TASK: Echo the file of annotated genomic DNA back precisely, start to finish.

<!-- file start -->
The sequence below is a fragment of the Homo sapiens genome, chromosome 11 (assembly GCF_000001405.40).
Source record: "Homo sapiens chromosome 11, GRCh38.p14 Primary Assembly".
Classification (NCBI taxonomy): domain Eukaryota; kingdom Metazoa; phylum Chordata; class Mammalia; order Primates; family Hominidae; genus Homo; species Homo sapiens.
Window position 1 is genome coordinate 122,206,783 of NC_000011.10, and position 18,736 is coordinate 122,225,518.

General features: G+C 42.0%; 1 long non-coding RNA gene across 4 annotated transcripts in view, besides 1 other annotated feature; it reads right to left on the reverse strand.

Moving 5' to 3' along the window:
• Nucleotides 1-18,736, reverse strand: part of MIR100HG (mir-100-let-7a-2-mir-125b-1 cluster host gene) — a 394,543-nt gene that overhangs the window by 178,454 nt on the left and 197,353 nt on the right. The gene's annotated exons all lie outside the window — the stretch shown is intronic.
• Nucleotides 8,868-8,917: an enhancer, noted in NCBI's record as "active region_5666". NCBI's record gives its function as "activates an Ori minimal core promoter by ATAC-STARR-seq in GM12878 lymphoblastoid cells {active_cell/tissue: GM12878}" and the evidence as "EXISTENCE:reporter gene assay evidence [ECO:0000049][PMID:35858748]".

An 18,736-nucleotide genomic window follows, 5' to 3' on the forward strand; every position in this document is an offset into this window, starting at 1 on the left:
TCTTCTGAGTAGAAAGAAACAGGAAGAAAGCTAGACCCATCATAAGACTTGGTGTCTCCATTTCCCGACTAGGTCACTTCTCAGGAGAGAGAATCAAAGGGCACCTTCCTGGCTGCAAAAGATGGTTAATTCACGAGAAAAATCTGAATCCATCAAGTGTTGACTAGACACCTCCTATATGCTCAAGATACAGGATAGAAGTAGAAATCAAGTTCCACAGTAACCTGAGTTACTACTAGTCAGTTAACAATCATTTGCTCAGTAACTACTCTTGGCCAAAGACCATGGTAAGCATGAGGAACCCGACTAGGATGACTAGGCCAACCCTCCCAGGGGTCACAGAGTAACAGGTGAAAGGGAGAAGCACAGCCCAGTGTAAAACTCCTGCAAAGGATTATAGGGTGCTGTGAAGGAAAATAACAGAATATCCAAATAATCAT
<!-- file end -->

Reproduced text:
The sequence below is a fragment of the Homo sapiens genome, chromosome 11 (assembly GCF_000001405.40).
Source record: "Homo sapiens chromosome 11, GRCh38.p14 Primary Assembly".
Classification (NCBI taxonomy): domain Eukaryota; kingdom Metazoa; phylum Chordata; class Mammalia; order Primates; family Hominidae; genus Homo; species Homo sapiens.
Window position 1 is genome coordinate 122,206,783 of NC_000011.10, and position 18,736 is coordinate 122,225,518.

General features: G+C 42.0%; 1 long non-coding RNA gene across 4 annotated transcripts in view, besides 1 other annotated feature; it reads right to left on the reverse strand.

Moving 5' to 3' along the window:
• Nucleotides 1-18,736, reverse strand: part of MIR100HG (mir-100-let-7a-2-mir-125b-1 cluster host gene) — a 394,543-nt gene that overhangs the window by 178,454 nt on the left and 197,353 nt on the right. The gene's annotated exons all lie outside the window — the stretch shown is intronic.
• Nucleotides 8,868-8,917: an enhancer, noted in NCBI's record as "active region_5666". NCBI's record gives its function as "activates an Ori minimal core promoter by ATAC-STARR-seq in GM12878 lymphoblastoid cells {active_cell/tissue: GM12878}" and the evidence as "EXISTENCE:reporter gene assay evidence [ECO:0000049][PMID:35858748]".

An 18,736-nucleotide genomic window follows, 5' to 3' on the forward strand; every position in this document is an offset into this window, starting at 1 on the left:
TCTTCTGAGTAGAAAGAAACAGGAAGAAAGCTAGACCCATCATAAGACTTGGTGTCTCCATTTCCCGACTAGGTCACTTCTCAGGAGAGAGAATCAAAGGGCACCTTCCTGGCTGCAAAAGATGGTTAATTCACGAGAAAAATCTGAATCCATCAAGTGTTGACTAGACACCTCCTATATGCTCAAGATACAGGATAGAAGTAGAAATCAAGTTCCACAGTAACCTGAGTTACTACTAGTCAGTTAACAATCATTTGCTCAGTAACTACTCTTGGCCAAAGACCATGGTAAGCATGAGGAACCCGACTAGGATGACTAGGCCAACCCTCCCAGGGGTCACAGAGTAACAGGTGAAAGGGAGAAGCACAGCCCAGTGTAAAACTCCTGCAAAGGATTATAGGGTGCTGTGAAGGAAAATAACAGAATATCCAAATAATCAT